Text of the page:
Trading terminology you need to know as an intermediate Trader
A while ago, we published a blog post on trading terminology for beginners. Since we can safely assume that all of you have made decent progress since then, it is time to level up our game. In this blog post, we discuss and explain some intermediate trading terminology. So, if the term “Wall Street” does not make you think of a long wall and if you don’t think of cheap fruits when you hear the words “market opening”, then you are in the right place.
There are about a million and one trading terms to learn and there is no point in trying to create a complete list. But what you can do is start somewhere and try to structure your list as well as possible.
Company side of things
Let’s start with a few terms related to companies/organisations/corporations. In the end, many people’s motivation to start trading is to participate in the success of their favourite companies.
Initial Public Offering (IPO)
An IPO is probably one of the most exciting steps for a still relatively young company. In general, you can think of an IPO as the transition from a private to a public company, meaning that a company that previously only had a small number of shareholders (e.g. founders, early employees, business angels, VCs,..) now takes to the stock exchange to allow the public to become a shareholder as well. IPOs can be a chance for companies to raise additional capital and is usually initiated when the company has reached a certain growth/size and valuation (let’s use our beloved 🦄 as a benchmark). Some of the most anticipated IPOs of 2021 were those of 🇧🇷 Neobank Nubank or dating app Bumble 🐝 . Can you guess the company that globally raised the most money with their IPO?*
Let’s imagine a company successfully mastered its IPO, things are starting to become stable, the company is now regularly listed on a stock exchange and can be traded by the public. In order to reward loyal shareholders, a company could decide to give back a percentage of its earnings: that’s what is called a dividend. Depending on what the company decides, dividends can be paid out in different time intervals, e.g. monthly, quarterly, annually, […]. In general, dividends are a science in themselves and we don’t want to stretch it too long. But an important concept of dividends is the ex-date, which determines who receives a dividend and who doesn’t. So, if you bought shares before the ex-date, you are eligible for a dividend-payout. If you bought after the ex-date: well, better luck next time. You can imagine that many people base their trading decisions based on the ex-date. I lovingly call them dividend tourists 😃. But, in the end it makes total sense to monitor a company’s dividend dates closely. A great tool to do so is DivvyDiary, go check them out.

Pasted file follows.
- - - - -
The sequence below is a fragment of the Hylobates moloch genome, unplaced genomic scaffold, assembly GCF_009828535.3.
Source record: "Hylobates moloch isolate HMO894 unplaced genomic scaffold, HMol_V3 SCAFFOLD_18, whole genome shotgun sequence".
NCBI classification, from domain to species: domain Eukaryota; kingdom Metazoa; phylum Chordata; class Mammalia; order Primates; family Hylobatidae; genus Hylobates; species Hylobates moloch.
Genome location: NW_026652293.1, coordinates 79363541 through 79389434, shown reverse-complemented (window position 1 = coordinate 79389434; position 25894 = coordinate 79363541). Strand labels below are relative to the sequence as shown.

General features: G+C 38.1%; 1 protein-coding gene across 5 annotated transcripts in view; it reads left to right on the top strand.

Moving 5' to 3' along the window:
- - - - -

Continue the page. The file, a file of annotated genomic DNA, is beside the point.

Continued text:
As soon as a company is listed on the stock exchange, you as a potential shareholder are obviously interested in finding out what a company is actually worth. A simple way to do so is to look at its market capitalisation. Behind the “market cap” stands a simple formula:
1Market Capitalisation = Stock price * # of outstanding shares
So, if a company had 10,000,000 outstanding shares, traded at €100 per share, then the market capitalisation would be €1,000,000,000. This may be very useful information for you as a trader, as you can generally assume that in many a higher market capitalisation means a bigger and more stable organization behind it. It will therefore probably will not come as a surprise to you when you find out what the cmpany with the highest global market cap is.
In the case of stock splits, the term is to be taken literally. A company can decide to increase the number of its outstanding shares while at the same time maintaining its overall dollar value. This is called a stock split. A typical scenario is when the share price of a company has increased significantly. Let’s say a company was traded at €100 a share a few months ago and is now traded at €1,000 per share. This may lead to a decreased incentive on the public side to become a shareholder. Therefore, a company could, for example, make a stock split at a 10:1 ratio, meaning that all shareholders who owned one share for €1,000 now own 10 shares for €100 each. The overall value for existing shareholders is the same, but the now lower price for one share may attract new shareholders. Tesla 🚗 is a famous recent example who announced a 5:1 stock split in August 2021. Quite the opposite is the holding company Berkshire Hathaway whose chairman is no other than investing legend Warren Buffet. As Berkshire Hathaway never performed a stock split, the stock price currently sits at ~€415,000 . Tempted to buy? 😏
Trader side of things
After talking companies for so long, let’s focus on you again: the traders. There are endless things you can do, strategies you can pursue, indicators you can analyse or techniques you can apply. Let’s dive into some of them:
Fundamental vs. Technical Analysis
Among experienced traders, this can very easily become an endless discussion, possibly ending in physical damage: what is the best way to analyse whether a share/company is worth buying? On a broader scale, there are two approaches that you can pursue (yes, yes, very simplified, I know):
- Fundamental Analysis assumes that a company’s value can be determined by looking at company-specific financial and general economic factors. This can be, for example, the balance sheet, a cash flow statement or (if you go into a more qualitative direction) the company’s business model, management team or general brand perception of the public.